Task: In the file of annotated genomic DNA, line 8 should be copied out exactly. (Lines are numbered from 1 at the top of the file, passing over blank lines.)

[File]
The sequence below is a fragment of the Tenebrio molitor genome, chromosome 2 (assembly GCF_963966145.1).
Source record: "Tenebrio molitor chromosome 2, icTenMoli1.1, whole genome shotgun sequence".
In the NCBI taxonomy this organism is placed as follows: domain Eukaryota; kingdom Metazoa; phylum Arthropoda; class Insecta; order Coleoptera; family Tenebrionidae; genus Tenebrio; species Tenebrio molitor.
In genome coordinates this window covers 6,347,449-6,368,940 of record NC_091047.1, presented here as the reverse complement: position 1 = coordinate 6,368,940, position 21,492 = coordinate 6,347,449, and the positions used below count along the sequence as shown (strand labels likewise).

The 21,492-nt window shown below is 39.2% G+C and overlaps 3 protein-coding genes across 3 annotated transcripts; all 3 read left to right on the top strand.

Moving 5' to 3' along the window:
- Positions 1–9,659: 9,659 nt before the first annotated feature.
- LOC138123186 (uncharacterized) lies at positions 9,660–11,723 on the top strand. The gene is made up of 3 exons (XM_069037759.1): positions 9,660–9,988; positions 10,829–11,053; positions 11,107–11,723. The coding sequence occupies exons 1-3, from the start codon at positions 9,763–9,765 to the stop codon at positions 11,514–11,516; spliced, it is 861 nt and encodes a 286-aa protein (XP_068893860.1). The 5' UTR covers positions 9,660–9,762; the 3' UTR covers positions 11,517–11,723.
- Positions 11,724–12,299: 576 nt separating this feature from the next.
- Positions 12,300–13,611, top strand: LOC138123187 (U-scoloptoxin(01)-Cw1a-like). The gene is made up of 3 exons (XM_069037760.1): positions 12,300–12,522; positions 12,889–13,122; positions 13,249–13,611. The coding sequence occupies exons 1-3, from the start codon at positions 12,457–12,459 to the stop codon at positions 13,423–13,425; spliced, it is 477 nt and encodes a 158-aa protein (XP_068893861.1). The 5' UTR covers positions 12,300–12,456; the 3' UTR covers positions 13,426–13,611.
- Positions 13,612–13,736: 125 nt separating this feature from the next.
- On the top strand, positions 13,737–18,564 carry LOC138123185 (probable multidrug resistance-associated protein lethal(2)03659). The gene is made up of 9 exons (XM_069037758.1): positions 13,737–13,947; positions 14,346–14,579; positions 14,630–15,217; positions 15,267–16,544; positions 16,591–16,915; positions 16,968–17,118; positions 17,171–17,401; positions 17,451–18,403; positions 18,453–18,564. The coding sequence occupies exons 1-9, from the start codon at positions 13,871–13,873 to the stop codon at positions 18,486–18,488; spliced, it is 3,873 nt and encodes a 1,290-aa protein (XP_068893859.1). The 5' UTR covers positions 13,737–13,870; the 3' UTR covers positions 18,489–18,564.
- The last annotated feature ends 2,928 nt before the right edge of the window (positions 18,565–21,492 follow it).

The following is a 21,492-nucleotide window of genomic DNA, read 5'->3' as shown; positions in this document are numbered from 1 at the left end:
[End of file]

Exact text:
- LOC138123186 (uncharacterized) lies at positions 9,660–11,723 on the top strand. The gene is made up of 3 exons (XM_069037759.1): positions 9,660–9,988; positions 10,829–11,053; positions 11,107–11,723. The coding sequence occupies exons 1-3, from the start codon at positions 9,763–9,765 to the stop codon at positions 11,514–11,516; spliced, it is 861 nt and encodes a 286-aa protein (XP_068893860.1). The 5' UTR covers positions 9,660–9,762; the 3' UTR covers positions 11,517–11,723.